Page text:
We're having something of a heat wave here this week, as indicated by that big rust-colored splotch on this morning's national weather map. And it's dry in Lucas County. Nothing like the legendary 1934, of course --- but hot and dry enough.
Back in the 1930s, Lucas County had its own weather observer, Clarkson C. Burr, whose farm out in Warren Township was equipped the the latest in government-approved weather observation gear and who provided The Leader and The Herald-Patriot with weekly updates, routinely published on front pages in the days before forecasts and summaries were available instantly on any number of digital devices.
Here's his Leader report from July 15, 1930, the year that kicked off a grim decade in terms of both weather and economic conditions:
The Weather Made People Hunt Shade
For a Week the Temperature Averaged More than One hundred Degrees and in Harvest at That
"July 14, 1930 --- The temperature for the past week was 100 or above, on five of the seven days, and it was the busiest week of the year, as the grain harvest was in full swing; the wheat and barley were taken care of, and one of the largest and best oats crops ever grown in the county was saved. An immense amount of hay was put up, while others were giving their attention to the belated corn, and much of the replanting was given the last plowing, while the harvest of grain waited.
"Monday started in with a record of an even 100 degrees. This was followed by 102, then two days of 105, and as there was but little air movement, the heat became almost unbearable and resulted in many fatalities of both horses and men in the harvest field. Iowa and Nebraska appeared to get the full force of the heat wave and northern Iowa reported higher mercury than we had. The highest temperature reported was from a station in Missouri, 112 degrees. All of these records are from stations equipped with government instruments; in the best shade, or weather house shelter; to this we must add 20 degrees to find the average heat in the harvest fields where the field work is done.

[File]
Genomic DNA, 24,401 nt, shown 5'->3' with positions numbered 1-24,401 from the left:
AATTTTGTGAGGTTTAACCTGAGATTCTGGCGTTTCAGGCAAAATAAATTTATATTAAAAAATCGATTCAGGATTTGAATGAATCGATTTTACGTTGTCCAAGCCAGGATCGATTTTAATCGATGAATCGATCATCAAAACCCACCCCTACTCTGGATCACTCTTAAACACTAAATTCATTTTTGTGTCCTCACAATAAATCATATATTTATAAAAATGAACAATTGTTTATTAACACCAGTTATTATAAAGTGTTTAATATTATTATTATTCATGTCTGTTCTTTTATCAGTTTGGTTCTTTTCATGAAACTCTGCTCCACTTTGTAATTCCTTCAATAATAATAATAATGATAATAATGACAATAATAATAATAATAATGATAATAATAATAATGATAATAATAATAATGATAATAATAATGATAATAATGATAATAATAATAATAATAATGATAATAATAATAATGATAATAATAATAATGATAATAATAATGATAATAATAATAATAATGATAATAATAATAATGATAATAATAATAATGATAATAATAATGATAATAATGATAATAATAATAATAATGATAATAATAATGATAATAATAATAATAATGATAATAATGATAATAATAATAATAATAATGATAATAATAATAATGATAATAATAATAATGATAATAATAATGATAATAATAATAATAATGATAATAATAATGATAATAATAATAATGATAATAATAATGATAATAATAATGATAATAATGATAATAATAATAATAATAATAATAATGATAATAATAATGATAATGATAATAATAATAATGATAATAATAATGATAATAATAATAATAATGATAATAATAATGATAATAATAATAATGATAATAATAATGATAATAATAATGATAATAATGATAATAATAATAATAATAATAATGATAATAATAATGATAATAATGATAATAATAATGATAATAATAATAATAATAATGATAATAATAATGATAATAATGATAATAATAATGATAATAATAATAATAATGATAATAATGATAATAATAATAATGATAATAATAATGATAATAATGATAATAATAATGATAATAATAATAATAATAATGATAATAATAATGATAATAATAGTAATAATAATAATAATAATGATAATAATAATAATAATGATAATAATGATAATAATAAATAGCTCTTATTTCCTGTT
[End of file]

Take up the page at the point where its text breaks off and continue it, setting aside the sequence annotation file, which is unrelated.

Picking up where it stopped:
"The sunshine was 100 percent until Saturday noon, when clouds appeared, with a trace of rain, and the mercury dropped suddenly from 101 to 66 degrees, to the relief of everyone.
"On Thursday when we were sweltering at 105, we were advised that Canada weather was only 42 degrees above, and the movement was coming south, and it required full two days to reach Iowa.
"To find anything to compare with last week we have to go back to the first week in August, 1918, when there was a heat wave of four days' duration, and the last day the mercury climbed to 110, and this was accompanied by a hot wind that wilted all vegetation and did immense damage in many states, and in Iowa some of the early corn that was in tassel was damaged as to yield; this was followed by an old fashioned storm that broke the heat wave, while at the present time, our much needed rain has not appeared. On Monday morning the temperature was down to 52 degrees --- a very radical change. --- C.C. Burr"
As the heat accelerated in Lucas County that long-ago July, huge threshing machines --- some horse-drawn and others pulled by tractors of one variety or another --- were lumbering from oat field to oat field to perform their duties in stationary splendor.
One ran into considerable trouble on the Blue Grass Road just southeast of Chariton, as reported in the July 15 Leader under the headline, "A Burlington Train Created Sad Havoc: West Bound No. 9 Struck Burnett's Threshing Outfit, Completely Wrecking It."
"A somewhat unusual accident happened southeast of town on Thursday evening which may result in a court inquisition, as a few years ago there was a similar case happened on the Rock Island, northeast of Chariton.
"Now that harvest has well advanced and the threshing season is at hand, R.M. Burnett, who owns and operates the Bartholomew farm, later purchased by C.S. Hechtner, assembled his threshing outfit and was preparing it for service, soon expecting to get it into commission.
"He had attached the traction engine on the separator, and with all other things entrain, was proceeding down the road west of the Scott farm and undertook to cross the railroad track shortly before passenger train No. 9 was scheduled to go west. He claims there was plenty of time, but owing to the soft dirt on the crossing at the side of the track the drivers sank in such manner as not to gain the necessary purchase to cross over.
"Realizing the situation, he started down the track to flag the train on its approach, but it was near upon them and not being able to halt in time, suddenly crashed into the barriers with disastrous effect.
"When tractors are used as the transporting motive powers of grain separators it will be called to mind that the front of the separator extends probably two-thirds of the way over the tractor, so it all appears as one machine. The locomotive struck the threshing outfit about midway, completely cutting the separator squarely in two, leaving the severed and dead equipment by the roadside upon the highway. Both separator and tractor are now junk --- a heavy financial loss."